by Tory Sampson
I did not know that while I was sitting on the carpet listening to Aunt Edna telling her story that I was watching an art form, signed beautifully with humor. "Deaf people have five senses - sight, smell, taste, touch, and sense of humor" (Bienvenu 99). This is certainly true, since most of all the stories, poems, A to Z stories, personal experiences, and many more come from experiences with hearing people that happened to be funny.
For example, a good friend of my mother's related a story about his two deaf parents who were on their honeymoon. Staying at a hotel in the Poconos, the couple made love throughout the night. The next morning, they went down to eat breakfast and chatted only to be ridiculed by other hearing people who stayed at the hotel. They were insulted, and asked the manager why the other guests were laughing at them. The manager then replied that the hotel, as a joke, put bells under every bed to make fun of people making love on their honeymoons. Since the couple was deaf, they made love and didn't hear the bells and woke up all of the people. This narrative would have the deaf people slapping their legs, roaring with laughter. The humor comes from the deafness itself (Bauman 31) because if the couple hadn't been deaf, the story would not be funny.
The A to Z story by BYU Fanatic on Youtube.com integrates the concepts of ASL into humor. His signs are smooth and natural. There are no hand shapes that were out of order or strange to the deaf viewer. The story revolves around two people who have a chess match. The narrative focuses on each of the player's reactions to the other player. For example, when the player is stumped by his opponent, he glares at the other player with a menacing 'N' hand shape shaking. When I was watching that part, I laughed out loud all by myself. I laughed out loud because of the signer's facial expressions, which one doesn't really see in oral storytelling, and that's a significant part of deaf humor - the facial expressions and reactions. "A face story is a traditional ASL art form characteristically and expertly fusing mime, narrative, and comedy" (Peters 137). In addition, modern technology has the ability to capture facial expressions, unlike oral storytelling through radio or recorder (Krentz 51). As a result, humor is successfully distributed throughout the Deaf community, through Youtube videos, which are used profusely by the Deaf community and DVDs produced by companies such as Dawn Sign Press.
The unfortunate downfall of the outsider's perspective on deaf humor is that they think our misfortunes are to be made fun of. For example, Roy Holcomb's Hazards of Deafness summarizes, "A deaf person is having a difficult time vacuuming the carpet. He goes over the same spot of dirt repeatedly, to no avail. In a fit of frustration, he turns around and notices that the machine is unplugged" (Bienvenu 100). An outsider often misunderstands Deaf humor as lamenting, while it is really making fun of the conveniences of deafness, about how we gain an advantage over the hearing people in some situations like the joke about a forgetful man honking his car horn to find his motel room in which his Deaf wife is sleeping in. The other rooms' lights turned on, leaving only one room, thus allowing the man to happily walk to his room.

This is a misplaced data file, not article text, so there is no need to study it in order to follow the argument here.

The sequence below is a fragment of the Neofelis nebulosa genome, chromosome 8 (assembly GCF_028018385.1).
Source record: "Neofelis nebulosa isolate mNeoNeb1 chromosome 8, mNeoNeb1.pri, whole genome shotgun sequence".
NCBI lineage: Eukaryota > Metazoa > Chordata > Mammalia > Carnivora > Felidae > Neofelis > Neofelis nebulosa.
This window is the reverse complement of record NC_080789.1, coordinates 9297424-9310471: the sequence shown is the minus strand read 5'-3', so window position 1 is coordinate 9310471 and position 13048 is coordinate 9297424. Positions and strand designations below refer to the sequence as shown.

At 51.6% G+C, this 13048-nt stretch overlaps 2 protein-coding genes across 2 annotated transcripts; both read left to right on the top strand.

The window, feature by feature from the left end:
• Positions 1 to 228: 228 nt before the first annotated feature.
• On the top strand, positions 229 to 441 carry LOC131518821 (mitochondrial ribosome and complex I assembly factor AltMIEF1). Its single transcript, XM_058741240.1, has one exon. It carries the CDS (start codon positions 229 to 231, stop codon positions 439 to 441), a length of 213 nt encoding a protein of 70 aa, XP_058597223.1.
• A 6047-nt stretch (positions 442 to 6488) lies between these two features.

Deaf humor is often passed through generations and among each other in order to maintain remembrance and language maintenance (Christie 2). Obviously, when a story is passed around, it would be remembered for a long time. The joke with King Kong attempting to marry the blonde would forever always reside in my heart. I would compose that joke from heart, with vivid facial expressions and wild hands to my children someday. Also the joke is used for language maintenance to keep signs in circulation. For example, if there is a new sign for 'marry,' it would have fierce competition from the 'marry' sign that exists in the joke. If there could be a joke that associates with the new sign, the old sign would die out. Think of it as a repair, get rid of the old one and put in a new sign to better accommodate the signing community.
If I had known all those information when I was younger, I would have noticed more aspects about her signing and the joke itself that relates back to the Deaf community. But then if I had known those information when I was younger, the joke would not have been as fun!
Bauman, H-Dirksen L., Jennifer L. Nelson, and Heidi M. Rose. Signing the Body Poetic: Essays on American Sign Language Literature. Berkeley: University of California, 2006. Print.
Bienvenu, MJ. Reflections of American Deaf Culture in Deaf Humor. Deaf World. New York: New York UP, 2001. 99-103. Print.
Christie, Karen, and Dorothy M. Wilkins. "A Feast for the Eyes: ASL Literacy and ASL Literature." Oxford Journals (1997). Print.
Fanatic, BYU. "Checkmate! - An ASL 'ABC' Story." YouTube - Broadcast Yourself. 10 Dec. 2008. Web. 03 May 2010.
Peters, Cynthia L. "Rathskellar." Deaf World. New York: New York UP, 2001. 129-46. Print.